Twenty years ago, on February 25, 1994, Israeli-American Jewish settler Baruch Goldstein massacred 29 people in the Ibrahimi Mosque in Hebron, the Muslim holy site at the Cave of the Patriarchs. Goldstein’s attack with an automatic assault rifle left 125 wounded.
In the wake of the massacre, its victims, the Palestinian residents of Hebron, were the ones to suffer. Once one of the city’s major thoroughfares and commercial centers, Shuhada Street was closed to Palestinian vehicle and foot traffic as part of the Israeli army’s attempt to create “sterile” buffer zones between Jewish settlers and Palestinian residents in the city.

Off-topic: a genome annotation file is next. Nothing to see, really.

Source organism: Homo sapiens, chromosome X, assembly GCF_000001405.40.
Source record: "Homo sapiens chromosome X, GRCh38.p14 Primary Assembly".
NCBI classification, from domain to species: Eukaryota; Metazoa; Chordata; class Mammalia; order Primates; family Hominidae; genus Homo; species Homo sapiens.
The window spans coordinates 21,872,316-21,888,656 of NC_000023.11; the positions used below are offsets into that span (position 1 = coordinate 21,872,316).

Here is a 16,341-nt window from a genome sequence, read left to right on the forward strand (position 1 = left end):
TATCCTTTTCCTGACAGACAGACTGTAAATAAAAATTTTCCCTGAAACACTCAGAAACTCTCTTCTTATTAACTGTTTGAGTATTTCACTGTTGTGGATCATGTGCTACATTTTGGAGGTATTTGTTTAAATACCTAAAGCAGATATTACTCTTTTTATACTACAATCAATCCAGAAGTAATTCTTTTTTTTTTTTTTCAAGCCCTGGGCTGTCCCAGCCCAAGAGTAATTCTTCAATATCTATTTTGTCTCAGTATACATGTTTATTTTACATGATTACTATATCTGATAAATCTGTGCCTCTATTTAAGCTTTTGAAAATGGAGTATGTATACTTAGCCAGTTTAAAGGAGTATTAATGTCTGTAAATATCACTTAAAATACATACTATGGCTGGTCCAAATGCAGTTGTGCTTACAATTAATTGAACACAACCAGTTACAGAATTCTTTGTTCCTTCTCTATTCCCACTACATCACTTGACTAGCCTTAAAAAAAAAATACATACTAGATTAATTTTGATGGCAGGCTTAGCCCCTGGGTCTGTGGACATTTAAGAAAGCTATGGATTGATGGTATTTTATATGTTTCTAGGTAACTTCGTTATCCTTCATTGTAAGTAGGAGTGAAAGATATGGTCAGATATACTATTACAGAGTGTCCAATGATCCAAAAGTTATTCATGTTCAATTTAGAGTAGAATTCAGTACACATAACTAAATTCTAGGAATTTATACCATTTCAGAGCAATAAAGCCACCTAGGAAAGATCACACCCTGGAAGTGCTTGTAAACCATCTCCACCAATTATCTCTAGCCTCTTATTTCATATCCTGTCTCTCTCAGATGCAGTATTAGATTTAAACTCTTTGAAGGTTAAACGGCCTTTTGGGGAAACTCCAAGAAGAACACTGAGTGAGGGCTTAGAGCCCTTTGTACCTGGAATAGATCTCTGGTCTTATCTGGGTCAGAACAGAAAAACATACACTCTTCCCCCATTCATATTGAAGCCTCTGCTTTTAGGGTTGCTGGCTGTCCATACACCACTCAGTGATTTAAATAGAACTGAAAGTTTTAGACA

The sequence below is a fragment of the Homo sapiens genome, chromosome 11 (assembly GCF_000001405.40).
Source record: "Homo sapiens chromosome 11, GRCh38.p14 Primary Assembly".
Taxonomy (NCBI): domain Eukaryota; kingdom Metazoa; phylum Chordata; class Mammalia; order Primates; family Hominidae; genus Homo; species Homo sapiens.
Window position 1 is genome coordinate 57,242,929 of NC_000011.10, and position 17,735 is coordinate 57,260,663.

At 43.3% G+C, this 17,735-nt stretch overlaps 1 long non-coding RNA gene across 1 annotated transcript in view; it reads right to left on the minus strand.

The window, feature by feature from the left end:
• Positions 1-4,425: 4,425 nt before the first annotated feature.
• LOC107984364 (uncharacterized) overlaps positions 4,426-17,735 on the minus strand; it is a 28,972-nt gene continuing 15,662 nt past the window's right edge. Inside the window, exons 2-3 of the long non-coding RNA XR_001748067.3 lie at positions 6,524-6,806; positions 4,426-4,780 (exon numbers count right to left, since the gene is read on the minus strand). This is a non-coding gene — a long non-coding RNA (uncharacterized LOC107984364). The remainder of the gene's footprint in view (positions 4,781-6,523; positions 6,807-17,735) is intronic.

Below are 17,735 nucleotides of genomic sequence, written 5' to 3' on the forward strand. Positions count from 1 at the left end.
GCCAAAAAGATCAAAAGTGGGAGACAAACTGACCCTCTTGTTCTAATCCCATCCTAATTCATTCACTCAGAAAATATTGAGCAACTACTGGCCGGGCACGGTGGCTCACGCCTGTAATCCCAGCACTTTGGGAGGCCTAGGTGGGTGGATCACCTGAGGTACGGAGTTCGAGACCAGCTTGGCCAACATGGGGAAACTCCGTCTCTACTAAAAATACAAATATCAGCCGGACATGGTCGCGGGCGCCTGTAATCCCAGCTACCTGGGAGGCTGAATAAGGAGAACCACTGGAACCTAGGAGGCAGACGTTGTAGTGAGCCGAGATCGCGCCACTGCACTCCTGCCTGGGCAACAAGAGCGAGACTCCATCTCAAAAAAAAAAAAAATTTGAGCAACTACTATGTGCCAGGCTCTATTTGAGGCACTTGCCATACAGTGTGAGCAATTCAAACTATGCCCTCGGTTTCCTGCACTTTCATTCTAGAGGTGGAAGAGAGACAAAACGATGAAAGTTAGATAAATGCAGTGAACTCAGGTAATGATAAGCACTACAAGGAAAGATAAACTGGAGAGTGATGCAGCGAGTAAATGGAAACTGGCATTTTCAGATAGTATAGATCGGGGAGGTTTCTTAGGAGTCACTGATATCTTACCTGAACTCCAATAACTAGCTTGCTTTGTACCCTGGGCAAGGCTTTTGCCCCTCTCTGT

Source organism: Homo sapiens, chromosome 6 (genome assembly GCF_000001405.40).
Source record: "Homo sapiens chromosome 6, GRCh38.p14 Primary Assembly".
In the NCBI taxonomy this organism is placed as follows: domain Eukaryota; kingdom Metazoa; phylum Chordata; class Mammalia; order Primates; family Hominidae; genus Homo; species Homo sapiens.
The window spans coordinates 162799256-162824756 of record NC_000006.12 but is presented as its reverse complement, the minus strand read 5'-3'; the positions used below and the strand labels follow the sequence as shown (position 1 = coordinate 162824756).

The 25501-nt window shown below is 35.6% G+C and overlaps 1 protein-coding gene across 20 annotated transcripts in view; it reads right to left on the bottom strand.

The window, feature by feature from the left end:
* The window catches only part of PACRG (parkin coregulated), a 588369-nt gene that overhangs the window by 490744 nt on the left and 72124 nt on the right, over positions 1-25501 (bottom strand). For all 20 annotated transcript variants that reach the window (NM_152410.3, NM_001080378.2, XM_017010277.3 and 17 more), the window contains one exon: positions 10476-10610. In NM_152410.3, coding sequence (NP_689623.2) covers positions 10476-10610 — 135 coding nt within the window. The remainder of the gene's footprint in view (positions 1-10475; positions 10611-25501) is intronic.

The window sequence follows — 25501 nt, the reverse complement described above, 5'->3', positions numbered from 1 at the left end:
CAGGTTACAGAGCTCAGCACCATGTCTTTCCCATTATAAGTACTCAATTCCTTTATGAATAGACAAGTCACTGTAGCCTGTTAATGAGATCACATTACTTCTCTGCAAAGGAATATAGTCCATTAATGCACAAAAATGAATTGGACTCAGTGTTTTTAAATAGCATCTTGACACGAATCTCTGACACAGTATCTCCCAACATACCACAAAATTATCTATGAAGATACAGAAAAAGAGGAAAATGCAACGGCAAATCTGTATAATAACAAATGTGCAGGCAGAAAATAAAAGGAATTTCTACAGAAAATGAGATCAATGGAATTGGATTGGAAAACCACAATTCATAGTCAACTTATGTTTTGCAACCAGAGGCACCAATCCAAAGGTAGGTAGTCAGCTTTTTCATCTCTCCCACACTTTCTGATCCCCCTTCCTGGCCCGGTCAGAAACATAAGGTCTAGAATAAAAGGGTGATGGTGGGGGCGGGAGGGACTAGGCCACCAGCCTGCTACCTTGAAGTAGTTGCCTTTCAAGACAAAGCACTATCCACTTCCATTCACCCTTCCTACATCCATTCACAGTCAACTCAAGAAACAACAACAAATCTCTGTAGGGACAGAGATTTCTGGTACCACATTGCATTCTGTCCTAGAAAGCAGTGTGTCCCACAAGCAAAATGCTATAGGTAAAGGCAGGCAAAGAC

SocialTV accompanied “Breaking the Silence” to the segregated city of Hebron to hear how the Palestinian population of Hebron has been affected by Israeli policies since the Ibrahimi Mosque Massacre.
More on the Palestinian reality in Hebron:
The market square is empty in Hebron
WATCH: A ‘Jews only’ street and a Palestinian dirt path in Hebron
Activists arrested in Hebron: ‘Segregation isn’t our Judaism’